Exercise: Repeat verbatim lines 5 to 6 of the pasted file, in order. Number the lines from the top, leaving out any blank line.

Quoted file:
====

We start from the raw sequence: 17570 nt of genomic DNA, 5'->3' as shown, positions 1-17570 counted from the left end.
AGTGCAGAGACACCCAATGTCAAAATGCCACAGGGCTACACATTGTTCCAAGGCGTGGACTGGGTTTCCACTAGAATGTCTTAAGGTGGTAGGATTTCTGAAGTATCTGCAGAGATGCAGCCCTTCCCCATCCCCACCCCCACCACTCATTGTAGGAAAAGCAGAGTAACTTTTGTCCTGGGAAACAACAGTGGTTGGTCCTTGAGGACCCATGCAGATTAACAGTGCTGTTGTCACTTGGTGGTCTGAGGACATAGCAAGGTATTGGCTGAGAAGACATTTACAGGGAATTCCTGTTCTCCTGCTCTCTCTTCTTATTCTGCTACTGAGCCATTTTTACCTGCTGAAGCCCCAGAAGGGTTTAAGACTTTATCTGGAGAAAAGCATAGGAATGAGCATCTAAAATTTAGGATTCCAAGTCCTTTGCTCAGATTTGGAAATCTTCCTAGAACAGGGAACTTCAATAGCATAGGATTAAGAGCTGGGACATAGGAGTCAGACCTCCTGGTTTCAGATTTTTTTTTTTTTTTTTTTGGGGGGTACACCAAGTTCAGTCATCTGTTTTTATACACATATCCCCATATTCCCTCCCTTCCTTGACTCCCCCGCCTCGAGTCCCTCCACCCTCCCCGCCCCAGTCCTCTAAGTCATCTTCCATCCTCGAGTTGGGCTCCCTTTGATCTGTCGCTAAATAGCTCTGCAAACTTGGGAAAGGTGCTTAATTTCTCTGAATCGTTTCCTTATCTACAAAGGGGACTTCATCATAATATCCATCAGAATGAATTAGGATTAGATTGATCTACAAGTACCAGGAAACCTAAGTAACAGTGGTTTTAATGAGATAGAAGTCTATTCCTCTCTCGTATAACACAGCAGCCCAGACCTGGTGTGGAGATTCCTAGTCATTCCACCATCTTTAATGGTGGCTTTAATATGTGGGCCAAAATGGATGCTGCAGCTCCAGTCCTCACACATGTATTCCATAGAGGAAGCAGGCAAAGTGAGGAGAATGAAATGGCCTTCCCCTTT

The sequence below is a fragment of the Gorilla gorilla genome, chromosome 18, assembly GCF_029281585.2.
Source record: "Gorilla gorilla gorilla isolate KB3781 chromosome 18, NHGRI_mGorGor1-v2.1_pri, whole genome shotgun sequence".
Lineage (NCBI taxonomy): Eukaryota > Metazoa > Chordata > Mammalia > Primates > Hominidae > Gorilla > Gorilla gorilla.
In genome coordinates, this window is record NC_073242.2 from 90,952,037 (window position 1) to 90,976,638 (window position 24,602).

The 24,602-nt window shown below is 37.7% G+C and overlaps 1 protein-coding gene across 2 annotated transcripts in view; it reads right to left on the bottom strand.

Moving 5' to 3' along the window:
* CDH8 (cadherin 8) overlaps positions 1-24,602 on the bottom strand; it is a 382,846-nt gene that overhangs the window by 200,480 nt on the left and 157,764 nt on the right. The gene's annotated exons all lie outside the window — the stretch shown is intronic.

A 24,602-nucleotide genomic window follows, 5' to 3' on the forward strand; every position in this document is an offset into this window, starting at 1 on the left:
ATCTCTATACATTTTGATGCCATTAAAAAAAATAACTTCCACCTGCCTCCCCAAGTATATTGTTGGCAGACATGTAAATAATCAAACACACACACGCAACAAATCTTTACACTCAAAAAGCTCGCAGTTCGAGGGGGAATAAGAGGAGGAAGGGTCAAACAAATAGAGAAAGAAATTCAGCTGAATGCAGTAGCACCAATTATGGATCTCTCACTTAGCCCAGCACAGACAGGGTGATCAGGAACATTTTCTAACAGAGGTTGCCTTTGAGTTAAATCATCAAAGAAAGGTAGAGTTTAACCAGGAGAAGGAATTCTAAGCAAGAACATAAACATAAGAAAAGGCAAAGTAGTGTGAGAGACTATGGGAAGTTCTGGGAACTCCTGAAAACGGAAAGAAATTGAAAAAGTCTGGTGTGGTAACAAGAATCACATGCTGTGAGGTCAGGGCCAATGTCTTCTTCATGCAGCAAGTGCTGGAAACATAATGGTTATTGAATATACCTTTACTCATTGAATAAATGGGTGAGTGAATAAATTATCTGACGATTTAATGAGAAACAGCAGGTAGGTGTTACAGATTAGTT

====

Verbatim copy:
Lineage (NCBI taxonomy): Eukaryota > Metazoa > Chordata > Mammalia > Primates > Hominidae > Gorilla > Gorilla gorilla.
In genome coordinates, this window is record NC_073242.2 from 90,952,037 (window position 1) to 90,976,638 (window position 24,602).